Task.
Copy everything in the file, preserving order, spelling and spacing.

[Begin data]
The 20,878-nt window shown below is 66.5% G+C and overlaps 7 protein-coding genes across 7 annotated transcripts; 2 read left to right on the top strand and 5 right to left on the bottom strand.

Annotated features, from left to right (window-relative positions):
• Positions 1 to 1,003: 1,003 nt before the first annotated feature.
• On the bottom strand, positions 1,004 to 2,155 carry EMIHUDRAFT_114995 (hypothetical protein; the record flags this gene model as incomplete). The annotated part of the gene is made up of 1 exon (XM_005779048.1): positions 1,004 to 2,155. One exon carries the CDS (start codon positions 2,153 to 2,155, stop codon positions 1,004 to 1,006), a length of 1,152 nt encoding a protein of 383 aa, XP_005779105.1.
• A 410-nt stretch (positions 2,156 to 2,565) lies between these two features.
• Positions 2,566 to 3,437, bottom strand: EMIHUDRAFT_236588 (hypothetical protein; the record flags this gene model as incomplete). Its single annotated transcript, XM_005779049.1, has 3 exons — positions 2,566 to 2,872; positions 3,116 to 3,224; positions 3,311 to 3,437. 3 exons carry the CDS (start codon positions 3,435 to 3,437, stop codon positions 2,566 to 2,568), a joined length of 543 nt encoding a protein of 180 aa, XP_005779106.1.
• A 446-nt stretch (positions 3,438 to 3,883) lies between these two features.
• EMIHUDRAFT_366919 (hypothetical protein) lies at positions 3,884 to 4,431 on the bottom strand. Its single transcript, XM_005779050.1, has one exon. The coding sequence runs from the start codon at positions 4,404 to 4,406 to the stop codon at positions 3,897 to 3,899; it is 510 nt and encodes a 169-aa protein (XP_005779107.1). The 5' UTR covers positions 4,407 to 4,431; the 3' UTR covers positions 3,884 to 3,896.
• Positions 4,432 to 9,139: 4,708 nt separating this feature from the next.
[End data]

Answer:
The 20,878-nt window shown below is 66.5% G+C and overlaps 7 protein-coding genes across 7 annotated transcripts; 2 read left to right on the top strand and 5 right to left on the bottom strand.

Annotated features, from left to right (window-relative positions):
• Positions 1 to 1,003: 1,003 nt before the first annotated feature.
• On the bottom strand, positions 1,004 to 2,155 carry EMIHUDRAFT_114995 (hypothetical protein; the record flags this gene model as incomplete). The annotated part of the gene is made up of 1 exon (XM_005779048.1): positions 1,004 to 2,155. One exon carries the CDS (start codon positions 2,153 to 2,155, stop codon positions 1,004 to 1,006), a length of 1,152 nt encoding a protein of 383 aa, XP_005779105.1.
• A 410-nt stretch (positions 2,156 to 2,565) lies between these two features.
• Positions 2,566 to 3,437, bottom strand: EMIHUDRAFT_236588 (hypothetical protein; the record flags this gene model as incomplete). Its single annotated transcript, XM_005779049.1, has 3 exons — positions 2,566 to 2,872; positions 3,116 to 3,224; positions 3,311 to 3,437. 3 exons carry the CDS (start codon positions 3,435 to 3,437, stop codon positions 2,566 to 2,568), a joined length of 543 nt encoding a protein of 180 aa, XP_005779106.1.
• A 446-nt stretch (positions 3,438 to 3,883) lies between these two features.
• EMIHUDRAFT_366919 (hypothetical protein) lies at positions 3,884 to 4,431 on the bottom strand. Its single transcript, XM_005779050.1, has one exon. The coding sequence runs from the start codon at positions 4,404 to 4,406 to the stop codon at positions 3,897 to 3,899; it is 510 nt and encodes a 169-aa protein (XP_005779107.1). The 5' UTR covers positions 4,407 to 4,431; the 3' UTR covers positions 3,884 to 3,896.
• Positions 4,432 to 9,139: 4,708 nt separating this feature from the next.